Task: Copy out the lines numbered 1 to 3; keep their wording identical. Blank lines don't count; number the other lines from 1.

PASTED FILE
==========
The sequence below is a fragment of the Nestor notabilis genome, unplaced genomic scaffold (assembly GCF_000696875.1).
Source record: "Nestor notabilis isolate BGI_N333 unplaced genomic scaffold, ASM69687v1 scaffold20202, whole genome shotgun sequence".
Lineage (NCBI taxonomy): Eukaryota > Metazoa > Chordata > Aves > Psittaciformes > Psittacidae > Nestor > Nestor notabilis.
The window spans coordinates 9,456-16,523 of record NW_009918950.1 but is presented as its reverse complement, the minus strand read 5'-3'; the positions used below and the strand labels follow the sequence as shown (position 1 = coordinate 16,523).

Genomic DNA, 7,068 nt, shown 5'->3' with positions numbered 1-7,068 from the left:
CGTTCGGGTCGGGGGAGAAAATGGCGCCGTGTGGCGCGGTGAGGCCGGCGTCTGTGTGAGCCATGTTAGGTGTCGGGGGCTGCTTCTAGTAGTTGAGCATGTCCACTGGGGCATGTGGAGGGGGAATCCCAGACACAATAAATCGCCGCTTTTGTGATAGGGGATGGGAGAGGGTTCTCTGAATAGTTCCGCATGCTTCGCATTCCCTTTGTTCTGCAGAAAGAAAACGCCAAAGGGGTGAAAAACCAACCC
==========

The sequence below is a fragment of the Nestor notabilis genome, unplaced genomic scaffold (assembly GCF_000696875.1).
Source record: "Nestor notabilis isolate BGI_N333 unplaced genomic scaffold, ASM69687v1 scaffold20202, whole genome shotgun sequence".
Lineage (NCBI taxonomy): Eukaryota > Metazoa > Chordata > Aves > Psittaciformes > Psittacidae > Nestor > Nestor notabilis.